How the Tea Party Is Still Hurting the GOP

The Republican establishment is beating back right-wing challengers this year, but victory comes at a cost.
Reuters

ATLANTA—All across America, Republican incumbents and establishmentarians crushed their right-wing challengers on Tuesday. Senate Minority Leader Mitch McConnell trounced Tea Party-backed businessman Matt Bevin, taking 60 percent of the vote to Bevin's 35 percent. A congressman in Idaho, Mike Simpson, who'd been singled out by the Club for Growth for symbolic punishment, also easily defeated his challenger. In Pennsylvania, Georgia, and Oregon, attempted right-wing challenges fell short.

It was a brutal night for the conservative movement, and a departure from previous years when the Tea Party made its mark by toppling longtime incumbents and winning primaries over anointed insiders. But make no mistake, the right is still drawing blood. The fight between the mainstream and the right wing remains a bloody and draining battle for the GOP, one that saps party resources at a potential cost to the party's chances in November.

In Georgia, for example, a slick CEO with a famous political name, David Perdue, came in first in Georgia's Republican primary. But he can't claim the nomination unless he wins a runoff nine weeks from now against Representative Jack Kingston, the Chamber of Commerce-backed candidate. Kingston is already bashing Perdue's business record, while Perdue accuses Kingston of being part of the problem in Washington. Erick Erickson, the RedState.com editor and a prominent Georgia talk-radio host, supports Kingston and will likely spend the next two months criticizing Perdue. The two candidates have already spent more than $5 million on television ads. Meanwhile, Democratic nominee Michelle Nunn skates by unopposed.

It's a similar story in other states. McConnell's rout cost him $10 million and exposed his weakness with his party's base. In Oregon, pediatric neurosurgeon Monica Wehby, hailed as the candidate who could turn a blue state red, had to first survive a primary opponent who decried her moderate views on abortion, gay marriage, and healthcare. (Wehby may have been more damaged by late-breaking revelations about her personal life, which her Republican opponent says he did not dig up.) In Idaho, the attempt to take out Simpson fizzled early—the Club for Growth took its ads down weeks ago, tacitly conceding its challenge was doomed—but only after an all-out, $4 million push by Simpson and his allies, including the Chamber of Commerce and the Defending Main Street Super PAC.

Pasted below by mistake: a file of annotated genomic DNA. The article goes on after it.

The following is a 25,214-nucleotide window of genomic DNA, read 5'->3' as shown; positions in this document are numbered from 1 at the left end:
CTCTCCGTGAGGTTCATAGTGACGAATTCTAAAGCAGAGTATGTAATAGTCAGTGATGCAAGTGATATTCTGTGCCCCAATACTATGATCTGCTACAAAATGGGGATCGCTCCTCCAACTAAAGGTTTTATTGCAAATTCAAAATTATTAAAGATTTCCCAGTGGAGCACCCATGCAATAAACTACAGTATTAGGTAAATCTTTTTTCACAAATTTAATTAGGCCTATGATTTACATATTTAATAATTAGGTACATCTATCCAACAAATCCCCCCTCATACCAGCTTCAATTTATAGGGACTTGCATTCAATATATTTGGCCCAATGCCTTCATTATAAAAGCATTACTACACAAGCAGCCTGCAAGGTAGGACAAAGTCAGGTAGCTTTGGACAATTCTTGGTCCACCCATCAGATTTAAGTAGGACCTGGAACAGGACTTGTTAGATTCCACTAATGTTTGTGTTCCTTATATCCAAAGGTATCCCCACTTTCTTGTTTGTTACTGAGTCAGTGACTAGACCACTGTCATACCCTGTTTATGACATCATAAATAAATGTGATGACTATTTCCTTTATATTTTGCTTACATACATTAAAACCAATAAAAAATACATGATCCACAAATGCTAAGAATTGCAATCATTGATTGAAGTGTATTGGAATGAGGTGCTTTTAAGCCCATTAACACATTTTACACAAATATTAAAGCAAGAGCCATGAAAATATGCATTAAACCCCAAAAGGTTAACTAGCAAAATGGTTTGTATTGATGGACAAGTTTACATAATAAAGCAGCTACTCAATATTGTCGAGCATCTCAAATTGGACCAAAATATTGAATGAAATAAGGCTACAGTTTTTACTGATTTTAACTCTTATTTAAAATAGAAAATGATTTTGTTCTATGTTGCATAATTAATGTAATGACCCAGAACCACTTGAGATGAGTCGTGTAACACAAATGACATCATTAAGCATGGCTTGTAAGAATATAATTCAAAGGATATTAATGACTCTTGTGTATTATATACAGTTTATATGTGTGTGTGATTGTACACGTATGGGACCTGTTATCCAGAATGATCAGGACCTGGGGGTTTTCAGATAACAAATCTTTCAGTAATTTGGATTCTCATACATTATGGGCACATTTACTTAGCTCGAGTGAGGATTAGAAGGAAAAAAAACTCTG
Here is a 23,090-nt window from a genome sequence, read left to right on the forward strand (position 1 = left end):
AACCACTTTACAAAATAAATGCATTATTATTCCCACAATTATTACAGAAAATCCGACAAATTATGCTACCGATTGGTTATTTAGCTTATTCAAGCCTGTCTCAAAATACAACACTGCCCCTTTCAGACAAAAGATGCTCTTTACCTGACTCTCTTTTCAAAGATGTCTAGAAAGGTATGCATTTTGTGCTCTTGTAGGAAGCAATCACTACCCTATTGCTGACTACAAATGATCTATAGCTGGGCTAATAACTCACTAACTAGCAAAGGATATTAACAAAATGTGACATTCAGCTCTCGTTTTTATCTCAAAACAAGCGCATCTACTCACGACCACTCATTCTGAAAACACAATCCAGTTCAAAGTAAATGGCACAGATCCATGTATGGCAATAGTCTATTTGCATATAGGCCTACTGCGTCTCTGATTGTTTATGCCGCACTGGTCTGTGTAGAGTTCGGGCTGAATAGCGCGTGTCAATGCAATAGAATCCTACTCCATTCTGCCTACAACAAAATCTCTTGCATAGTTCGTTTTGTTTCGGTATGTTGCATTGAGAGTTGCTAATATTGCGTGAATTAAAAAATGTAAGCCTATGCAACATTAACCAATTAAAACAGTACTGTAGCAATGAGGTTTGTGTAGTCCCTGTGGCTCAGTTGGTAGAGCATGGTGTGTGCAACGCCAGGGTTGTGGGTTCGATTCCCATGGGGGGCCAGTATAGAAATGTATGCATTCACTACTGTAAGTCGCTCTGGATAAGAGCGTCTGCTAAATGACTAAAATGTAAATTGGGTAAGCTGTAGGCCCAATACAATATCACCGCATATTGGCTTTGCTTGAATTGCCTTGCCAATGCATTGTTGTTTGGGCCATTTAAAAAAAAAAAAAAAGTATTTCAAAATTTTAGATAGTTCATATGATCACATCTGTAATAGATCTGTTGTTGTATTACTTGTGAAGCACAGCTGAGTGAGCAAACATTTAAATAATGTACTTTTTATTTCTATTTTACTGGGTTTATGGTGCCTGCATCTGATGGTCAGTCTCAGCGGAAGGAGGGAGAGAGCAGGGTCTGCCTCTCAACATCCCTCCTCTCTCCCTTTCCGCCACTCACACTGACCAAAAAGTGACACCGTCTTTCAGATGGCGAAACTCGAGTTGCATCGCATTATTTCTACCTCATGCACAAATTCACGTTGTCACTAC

Multiway primaries for open seats happened before the Tea Party came along, of course—ambitious politicians will always jockey for the next rung on the political ladder. Democrats even have them now and then, as they did in Pennsylvania on Tuesday, where a wealthy businessman, Tom Wolf, swooped in and snatched the gubernatorial nomination from the congresswoman, Allyson Schwartz, who thought it was hers for the taking. Many of the GOP primaries that have been shoehorned into the establishment-versus-Tea Party narrative in recent years weren't that at all, as Dave Weigel helpfully reminds us.

Yet Republican infighting is far more common and more brutal than that experienced by Democrats, egged on by a constellation of rabble-rousing conservative groups who pour money into ginning up the base. These battles, it hardly needs to be said, inevitably push the nominee to the right in ways that may alienate moderate voters. North Carolina's Republican Senate nominee, Thom Tillis, sought to reassure primary voters of his anti-Obamacare bona fides by boasting about how he worked to prevent the state from expanding Medicaid; now his Democratic opponent, Senator Kay Hagan, is attacking him for his opposition to the expansion, which is generally popular.

When McConnell's victory was declared on Tuesday night, national conservative groups rushed to embrace McConnell. The Senate Conservatives Fund, the Madison Project, FreedomWorks, and the Tea Party Patriots all issued statements calling for unity. (Only Bevin was not on board; embittered by his rough treatment at the hands of a wily political operator, he complained about having been "lied about" and "ridiculed.") But the question remains whether the groups will throw themselves into the effort to reelect McConnell with as much gusto as they devoted to trying to take him down. For many on the right, attacking Republicans has become the only thing they know how to do.

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Molly Ball is a staff writer covering national politics at The Atlantic.

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